Cabinet spokesperson Melford Nicholas said the government may have to repatriate visitors from West Africa as they announce a major stumbling block in their pursuit of airline connectivity between the African continent and the Caribbean.
In its first post-Cabinet briefing since being re-elected to office, the government said it had decided to temporarily halt all chartered flights emanating from West Africa.
With reported cases of African visitors struggling to find accommodations and some claiming they are only in the country en route elsewhere, Minister Nicholas said the government was looking to organise flights for their return.
“It is recognised that there are a number of persons who had come on earlier flights who are still in Antigua and may need to be returned to their respective jurisdictions.
“We will obviously have to arrange for an aircraft to arrive to take those persons who are here back home in the coming days and weeks,” Nicholas said.
On December 28, Observer media reported that chartered flights organised by Abuja-based FastFlyLinks Travel & Tours were transporting persons including Cameroonians here for US$5,000 per person–the average Cameroonian earns 460,000 Central African CAF francs a month, equating to around US$750.
Some have said they are escaping a harrowing situation in Cameroon where a civil war has been raging for the last six years.
The minister conceded that some of the West Africans may have genuine reason for leaving their homeland.
When asked if the government had concerns about their safety if repatriated, Nicholas replied, “If there are Cameroonians who have found themselves here and are in distress and have need for consideration of what you just mentioned, then I am sure we have mechanisms in place to deal with those.”
He confirmed that none had so far approached the Ministry of Foreign Affairs for consideration of asylum.
The Information Minister went on to further explain the government’s decision to suspend the charter flights.
“Antigua Airways, in order to establish the commercial viability of the route, arranged a few [chartered flights] and that came with clamour.
“What had transpired since was that their efforts was imitated by another operator who would have arranged another charter outside of the knowledge of the government,” Minister Nicholas said.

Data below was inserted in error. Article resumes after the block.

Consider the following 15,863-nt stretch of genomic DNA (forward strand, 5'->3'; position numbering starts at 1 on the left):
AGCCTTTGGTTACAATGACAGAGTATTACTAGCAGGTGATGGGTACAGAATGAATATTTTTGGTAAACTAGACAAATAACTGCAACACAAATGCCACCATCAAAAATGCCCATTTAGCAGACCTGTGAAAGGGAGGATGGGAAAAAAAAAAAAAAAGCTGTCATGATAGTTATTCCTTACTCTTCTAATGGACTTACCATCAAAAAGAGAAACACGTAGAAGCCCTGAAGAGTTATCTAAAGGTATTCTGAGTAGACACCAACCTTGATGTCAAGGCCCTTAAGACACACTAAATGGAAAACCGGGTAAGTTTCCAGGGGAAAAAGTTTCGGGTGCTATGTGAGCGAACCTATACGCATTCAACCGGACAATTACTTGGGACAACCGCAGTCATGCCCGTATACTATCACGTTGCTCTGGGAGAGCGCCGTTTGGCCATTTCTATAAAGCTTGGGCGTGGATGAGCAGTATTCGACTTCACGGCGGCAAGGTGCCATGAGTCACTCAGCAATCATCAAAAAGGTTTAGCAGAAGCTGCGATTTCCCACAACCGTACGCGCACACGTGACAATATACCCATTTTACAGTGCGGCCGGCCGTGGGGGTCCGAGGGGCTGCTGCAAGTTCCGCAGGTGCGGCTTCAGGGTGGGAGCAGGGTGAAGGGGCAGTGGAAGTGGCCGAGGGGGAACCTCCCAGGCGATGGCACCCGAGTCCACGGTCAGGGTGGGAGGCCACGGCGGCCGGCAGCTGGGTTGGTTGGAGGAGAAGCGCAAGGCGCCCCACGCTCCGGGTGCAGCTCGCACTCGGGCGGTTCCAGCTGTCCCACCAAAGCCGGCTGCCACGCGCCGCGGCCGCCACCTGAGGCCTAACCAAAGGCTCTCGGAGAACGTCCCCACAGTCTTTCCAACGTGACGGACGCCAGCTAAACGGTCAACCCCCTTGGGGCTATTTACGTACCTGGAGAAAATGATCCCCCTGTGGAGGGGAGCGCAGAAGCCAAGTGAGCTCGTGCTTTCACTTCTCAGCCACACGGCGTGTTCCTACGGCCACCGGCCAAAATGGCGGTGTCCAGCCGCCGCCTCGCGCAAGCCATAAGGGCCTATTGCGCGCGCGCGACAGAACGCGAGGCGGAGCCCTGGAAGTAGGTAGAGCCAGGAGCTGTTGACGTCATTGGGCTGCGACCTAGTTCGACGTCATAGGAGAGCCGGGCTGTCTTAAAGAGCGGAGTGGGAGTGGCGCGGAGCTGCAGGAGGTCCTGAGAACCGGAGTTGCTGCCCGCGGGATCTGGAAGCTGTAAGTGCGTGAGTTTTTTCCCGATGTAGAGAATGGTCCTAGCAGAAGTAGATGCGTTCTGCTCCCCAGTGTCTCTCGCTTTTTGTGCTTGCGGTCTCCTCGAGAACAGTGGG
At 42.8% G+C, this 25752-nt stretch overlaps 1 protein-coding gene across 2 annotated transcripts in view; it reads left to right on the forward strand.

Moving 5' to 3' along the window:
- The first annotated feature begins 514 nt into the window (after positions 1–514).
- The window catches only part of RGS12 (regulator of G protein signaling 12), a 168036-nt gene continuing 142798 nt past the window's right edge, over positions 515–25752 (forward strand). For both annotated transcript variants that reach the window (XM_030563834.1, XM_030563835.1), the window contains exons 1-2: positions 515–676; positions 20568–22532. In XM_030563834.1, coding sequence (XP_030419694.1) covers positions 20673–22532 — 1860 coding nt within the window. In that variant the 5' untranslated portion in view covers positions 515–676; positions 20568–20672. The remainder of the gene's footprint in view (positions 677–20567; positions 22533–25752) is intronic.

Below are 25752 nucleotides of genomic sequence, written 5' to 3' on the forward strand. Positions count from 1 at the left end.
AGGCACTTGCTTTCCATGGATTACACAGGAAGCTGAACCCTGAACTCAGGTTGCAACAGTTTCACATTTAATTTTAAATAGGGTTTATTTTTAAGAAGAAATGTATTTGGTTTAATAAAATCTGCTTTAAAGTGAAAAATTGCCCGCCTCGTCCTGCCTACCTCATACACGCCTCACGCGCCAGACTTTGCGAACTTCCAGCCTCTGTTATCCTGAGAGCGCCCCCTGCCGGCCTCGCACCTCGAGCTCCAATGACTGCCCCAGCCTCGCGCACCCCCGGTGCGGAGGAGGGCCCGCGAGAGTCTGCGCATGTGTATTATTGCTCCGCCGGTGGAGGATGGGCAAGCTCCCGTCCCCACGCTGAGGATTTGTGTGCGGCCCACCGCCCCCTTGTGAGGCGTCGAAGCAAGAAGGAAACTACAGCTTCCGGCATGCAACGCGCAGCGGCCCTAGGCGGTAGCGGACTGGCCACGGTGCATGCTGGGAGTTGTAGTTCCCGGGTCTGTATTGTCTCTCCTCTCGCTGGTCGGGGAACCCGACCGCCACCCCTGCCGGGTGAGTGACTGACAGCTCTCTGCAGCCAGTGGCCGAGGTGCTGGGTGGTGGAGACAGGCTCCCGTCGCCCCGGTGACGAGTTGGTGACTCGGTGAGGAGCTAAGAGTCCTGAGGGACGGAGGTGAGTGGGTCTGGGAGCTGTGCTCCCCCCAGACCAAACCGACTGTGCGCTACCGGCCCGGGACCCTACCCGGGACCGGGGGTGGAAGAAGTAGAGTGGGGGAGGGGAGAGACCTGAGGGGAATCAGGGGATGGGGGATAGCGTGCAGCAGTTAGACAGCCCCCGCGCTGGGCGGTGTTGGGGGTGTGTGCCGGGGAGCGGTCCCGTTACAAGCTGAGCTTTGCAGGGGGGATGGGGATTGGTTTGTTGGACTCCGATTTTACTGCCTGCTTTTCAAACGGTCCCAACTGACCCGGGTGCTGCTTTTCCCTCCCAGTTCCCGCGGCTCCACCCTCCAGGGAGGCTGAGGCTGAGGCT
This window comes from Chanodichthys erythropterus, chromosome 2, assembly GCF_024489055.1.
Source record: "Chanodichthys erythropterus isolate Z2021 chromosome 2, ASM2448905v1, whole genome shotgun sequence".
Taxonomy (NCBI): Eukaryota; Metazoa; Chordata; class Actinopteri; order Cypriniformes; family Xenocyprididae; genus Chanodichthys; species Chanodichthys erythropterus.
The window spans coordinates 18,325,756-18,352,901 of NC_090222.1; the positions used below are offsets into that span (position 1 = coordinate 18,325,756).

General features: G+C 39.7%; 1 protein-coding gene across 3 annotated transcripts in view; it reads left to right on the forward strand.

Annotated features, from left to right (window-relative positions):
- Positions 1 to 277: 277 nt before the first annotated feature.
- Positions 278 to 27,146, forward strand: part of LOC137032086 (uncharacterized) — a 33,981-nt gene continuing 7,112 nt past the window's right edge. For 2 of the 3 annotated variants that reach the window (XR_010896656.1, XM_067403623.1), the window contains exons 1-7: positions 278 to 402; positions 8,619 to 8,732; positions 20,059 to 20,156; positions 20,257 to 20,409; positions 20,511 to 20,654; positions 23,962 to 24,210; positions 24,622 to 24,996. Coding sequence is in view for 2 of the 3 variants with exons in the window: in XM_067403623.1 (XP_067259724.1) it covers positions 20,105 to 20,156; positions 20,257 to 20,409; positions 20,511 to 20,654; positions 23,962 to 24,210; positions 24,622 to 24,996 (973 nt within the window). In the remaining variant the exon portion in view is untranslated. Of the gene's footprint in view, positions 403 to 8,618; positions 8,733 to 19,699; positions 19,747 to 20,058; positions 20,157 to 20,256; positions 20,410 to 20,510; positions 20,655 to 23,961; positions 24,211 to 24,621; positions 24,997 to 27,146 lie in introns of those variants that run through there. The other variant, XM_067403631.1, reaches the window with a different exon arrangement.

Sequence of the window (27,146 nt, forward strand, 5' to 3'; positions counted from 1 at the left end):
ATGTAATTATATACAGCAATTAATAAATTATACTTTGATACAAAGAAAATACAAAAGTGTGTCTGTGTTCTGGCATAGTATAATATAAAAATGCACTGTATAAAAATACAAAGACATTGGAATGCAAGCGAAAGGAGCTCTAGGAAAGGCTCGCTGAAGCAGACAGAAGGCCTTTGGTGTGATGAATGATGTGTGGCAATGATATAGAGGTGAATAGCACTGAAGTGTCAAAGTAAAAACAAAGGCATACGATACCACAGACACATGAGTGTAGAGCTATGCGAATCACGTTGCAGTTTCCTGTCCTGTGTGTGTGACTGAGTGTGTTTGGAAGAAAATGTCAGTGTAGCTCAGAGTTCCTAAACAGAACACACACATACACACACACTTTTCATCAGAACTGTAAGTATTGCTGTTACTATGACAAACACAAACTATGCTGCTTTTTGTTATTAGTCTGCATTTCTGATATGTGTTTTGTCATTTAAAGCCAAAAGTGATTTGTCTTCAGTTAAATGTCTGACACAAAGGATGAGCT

He said that some charter operators were using Antigua and Barbuda as a “stepping-stone” and, therefore, the government had to suspend the routes from Africa to Antigua.
Minister Nicholas called this situation an abuse of the government’s intention.
“If that opportunity has now lent itself to abuse, we certainly have to do the responsible thing and to curtail the use of the chartered flights to be able to ensure that, once we have established the routes properly,” he said.
Antigua Airways, which was a partnership between the Antiguan government and Nigerian investor, Marvellous Mike, has been under much scrutiny since its initial announcement in July 2022 and the first flight landing in November 2022.
The airline company once touted by the government as a boost for regional connectivity to the African continent had not been in compliance with Eastern Caribbean Civil Aviation Authority (ECCAA) rules, according to Cabinet notes.
However, Information Minister Melford Nicholas said that it was not the case that Antigua Airways had contravened ECCAA rules.
“It’s still not known to us that Antigua Airways has done any violation but…below the radar, another entity would have organised a charter with the intent of using Antigua as a trans-migration pathway into South America…and so that is the reason we have closed the option for any chartered flights like that,” he added.
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